On our third day of the trek, we woke up around 7am in Chenek camp but did not finish breakfast and pack our bags until nearly 9am. I was amazed when I realized our scouts had sat out in the freezing cold all night with only blankets to ensure no baboons came into our camp. Since it was the last day, we collected 100 birr from each of the 12 people in our group and a couple of us donated an additional 100 birr so we had 1400 birr to divide amongst the 7 mule men and cooking assistants (200 birr each). After saying our good-byes to them, we set-off for the day’s hike to Buahit Peak (4430m ASL).
A few people from our group who had struggled the previous day decided to stay at camp, while the rest of us began our trek. I was very happy that Sara was feeling much better in the morning than she had the previous day, and she set off at her usual speedy pace up the road. Most of the trail was relatively easy hiking but the final hundred meters or so were a reasonably steep climb with some scrambling involved. When we finally reached the top of Buahit Peak, after 2-3 hours of uphill hiking, we were treated with 360 degree views including a view of Ras Dashen (4,550m ASL), the highest mountain in Ethiopia.
The highlight of the climb for me was that at the top, a friendly young Ethiopian man was selling Pepsi, Miranda, and Dashen beer! Thrilled with this development I spent 30 birr on an ice cold Dashen Beer to enjoy while absorbing the great views over its namesake (Mount Dashen). Those of us that made it to the summit sat, enjoyed lunch, and soaked in the views and sunshine for around half an hour before deciding it was time to head back to Chenek camp to meet the rest of our group and head back to Gonder. I found the climb down much easier than the climb up and I was even more thrilled with the slight high of more and more oxygen entering my lungs as I descended lower and lower from the peak. The whole experience greatly reminded me of summiting Mount Kilimanjaro which made the trek a nice way to re-live that adventure while also creating new memories and enjoying another great experience. Once back at Chenek camp we rejoined the rest of our group, who had clearly spent the morning relaxing in the sunshine, and were ready to return to Gondar.
We piled back into our shuttle bus (including the guide, two scouts, and cook) and headed back to Debark. Each member of our group donated another 100 birr for donations for the ‘senior’ members of the crew and we gave 400 birr to our favourite scout, Sonnet, 300 birr to the chef, 300 birr to the other scout, and 200 birr to our guide Menis who hadn’t really done much of a job guiding over the 3 days (a lot of us felt we shouldn’t have tipped him at all). The road was rough and unpaved and at one point half of the people in our shuttle had to get out to in order for the shuttle van to make it up a steep and rough hill. Then, our bus incurred a flat tire and once again we all had to get out while the spare was put on. We finally arrived back to Debark where we unloaded the remaining crew and equipment. After saying our good-byes to the crew, we set off back towards Gonder, where we had to stop for yet another maintenance issue on the van. I still don’t know exactly what they were doing, but I think they may have replaced the brake pads while on the side of the highway! Regardless, it was a great opportunity for us to interact with some local children and teenagers who clearly hadn’t met a lot of tourists before.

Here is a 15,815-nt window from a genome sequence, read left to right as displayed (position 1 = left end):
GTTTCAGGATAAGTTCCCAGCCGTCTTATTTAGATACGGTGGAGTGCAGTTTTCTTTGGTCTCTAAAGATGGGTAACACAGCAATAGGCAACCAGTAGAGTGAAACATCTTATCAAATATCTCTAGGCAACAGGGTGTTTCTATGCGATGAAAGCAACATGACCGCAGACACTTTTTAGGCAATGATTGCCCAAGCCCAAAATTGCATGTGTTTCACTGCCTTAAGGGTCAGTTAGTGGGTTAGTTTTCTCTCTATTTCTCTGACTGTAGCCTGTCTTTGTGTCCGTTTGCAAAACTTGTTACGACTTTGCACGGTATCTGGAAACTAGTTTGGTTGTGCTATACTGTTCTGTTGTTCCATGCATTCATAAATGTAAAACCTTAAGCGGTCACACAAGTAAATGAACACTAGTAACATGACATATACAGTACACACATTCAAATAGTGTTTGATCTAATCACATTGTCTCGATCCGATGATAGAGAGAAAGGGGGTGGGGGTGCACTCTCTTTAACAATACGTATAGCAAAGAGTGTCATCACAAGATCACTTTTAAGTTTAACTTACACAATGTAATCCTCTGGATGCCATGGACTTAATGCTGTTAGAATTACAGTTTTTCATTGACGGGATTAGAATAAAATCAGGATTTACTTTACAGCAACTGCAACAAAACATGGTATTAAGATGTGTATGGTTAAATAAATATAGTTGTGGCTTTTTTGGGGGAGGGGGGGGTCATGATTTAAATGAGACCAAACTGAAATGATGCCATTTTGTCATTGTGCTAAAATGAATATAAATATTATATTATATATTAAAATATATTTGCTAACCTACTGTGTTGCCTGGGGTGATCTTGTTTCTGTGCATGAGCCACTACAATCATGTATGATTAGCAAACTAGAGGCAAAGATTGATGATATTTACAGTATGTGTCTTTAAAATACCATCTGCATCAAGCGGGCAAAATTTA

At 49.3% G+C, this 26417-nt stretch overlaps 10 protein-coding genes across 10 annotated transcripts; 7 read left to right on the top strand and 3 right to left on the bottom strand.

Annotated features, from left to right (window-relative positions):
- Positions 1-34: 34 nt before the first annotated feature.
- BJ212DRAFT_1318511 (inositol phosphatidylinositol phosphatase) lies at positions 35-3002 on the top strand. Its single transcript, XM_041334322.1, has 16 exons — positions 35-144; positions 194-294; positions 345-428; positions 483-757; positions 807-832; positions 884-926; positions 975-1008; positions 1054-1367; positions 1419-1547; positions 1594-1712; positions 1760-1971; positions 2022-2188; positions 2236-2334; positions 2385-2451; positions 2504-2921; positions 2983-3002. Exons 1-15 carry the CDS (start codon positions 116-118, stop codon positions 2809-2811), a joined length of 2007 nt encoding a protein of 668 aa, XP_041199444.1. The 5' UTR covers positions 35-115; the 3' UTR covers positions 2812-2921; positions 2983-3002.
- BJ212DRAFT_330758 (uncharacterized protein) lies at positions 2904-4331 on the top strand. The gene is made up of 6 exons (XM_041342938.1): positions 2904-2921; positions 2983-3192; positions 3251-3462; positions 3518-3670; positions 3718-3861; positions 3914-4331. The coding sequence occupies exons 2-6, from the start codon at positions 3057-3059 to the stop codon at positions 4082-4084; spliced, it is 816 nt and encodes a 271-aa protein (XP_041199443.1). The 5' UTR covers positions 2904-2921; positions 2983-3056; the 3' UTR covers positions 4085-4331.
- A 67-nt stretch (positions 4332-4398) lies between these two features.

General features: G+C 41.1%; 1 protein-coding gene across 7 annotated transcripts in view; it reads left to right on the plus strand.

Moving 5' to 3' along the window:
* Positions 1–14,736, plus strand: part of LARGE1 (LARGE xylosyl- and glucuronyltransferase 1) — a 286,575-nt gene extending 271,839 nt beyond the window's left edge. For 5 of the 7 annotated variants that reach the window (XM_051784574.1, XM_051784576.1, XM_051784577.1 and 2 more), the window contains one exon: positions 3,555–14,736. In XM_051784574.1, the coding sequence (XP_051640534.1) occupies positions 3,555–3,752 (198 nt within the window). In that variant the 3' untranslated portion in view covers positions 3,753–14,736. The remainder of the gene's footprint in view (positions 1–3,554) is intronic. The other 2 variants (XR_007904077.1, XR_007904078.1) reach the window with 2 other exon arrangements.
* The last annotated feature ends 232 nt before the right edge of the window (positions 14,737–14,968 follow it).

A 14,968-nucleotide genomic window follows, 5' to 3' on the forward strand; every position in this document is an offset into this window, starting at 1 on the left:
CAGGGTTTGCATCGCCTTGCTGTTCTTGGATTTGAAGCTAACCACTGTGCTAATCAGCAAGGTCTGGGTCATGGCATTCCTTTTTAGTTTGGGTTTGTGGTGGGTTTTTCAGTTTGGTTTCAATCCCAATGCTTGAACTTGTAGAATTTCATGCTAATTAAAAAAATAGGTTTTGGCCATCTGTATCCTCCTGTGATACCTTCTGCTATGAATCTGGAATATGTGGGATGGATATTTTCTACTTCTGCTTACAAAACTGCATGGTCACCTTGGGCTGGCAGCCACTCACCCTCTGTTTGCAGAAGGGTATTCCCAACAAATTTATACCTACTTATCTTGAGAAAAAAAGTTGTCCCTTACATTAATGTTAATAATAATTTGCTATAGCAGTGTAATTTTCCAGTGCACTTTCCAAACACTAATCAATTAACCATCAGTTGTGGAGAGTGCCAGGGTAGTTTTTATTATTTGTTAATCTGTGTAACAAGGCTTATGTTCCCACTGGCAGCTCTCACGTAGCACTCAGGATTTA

Overall, it was an incredible experience and I’d recommend trekking the Simien Mountains to anyone. I do believe that a 4 day / 3 night trip would be perfect, but if you’re crunched for time or hate camping, the 3 day / 2 night version of the same trip is also great. It’s very hard to know what to expect from the various tour operators in Gonder and while I do believe you can find some great deals, I’d recommend taking a look at the sleeping bags they provide to ensure you don’t freeze. If you’re unsure about the quality of the sleeping bags, I think it’s worth asking they provide extra blankets as it did get much colder than I expected (and I expected it to be cold!!)
We did see some more luxurious groups and camps along our way, including one with a chef in full white dress including a chef’s hat, but I was very happy with what we received for US$ 170. After a wonderful two weeks in Ethiopia, I definitely look back at the Simien Mountains as the highlight, and would happily return to hike there again.
hi man this Bocata. my email address is email@example.com , my phone no + 251918789242. I bought very comfort sleeping bag after your comments last time & I opened trekking office infront of l shape hotel.
We’re doing this very trek in 6 weeks. I’m getting in shape but still over weight. What’s your thought on how hard this really was?
Thank you for these great posts!
It’s really tough to tell someone how difficult something will be since everyone is so different. I didn’t find the trek very difficult myself so I would expect that if you’re exercising and preparing you should be fine. That said, there were a couple of Brits in our group who under-estimated the effort it would take and they both hired Donkeys to help them finish the trip. Use this trip as your motivation and goal to drop the weight and you’ll have both a healthier body and amazing experience!
hi, i’ve just finished reading about your hike in the Simien mountains. sound amazing!
do you have a contact no. for the guy who organized the essentials?
Unfortunately I do not have Bocata’s contact details with me but there are dozens of agents in Gondar who can help. We looked into organizing in advance but I would highly recommend you just assess your options on the ground as you will get a far better price. If the weather is going to be cold I’d highly recommend you check the quality of the sleeping bags (or hire your own) as that is where quality can suffer the most!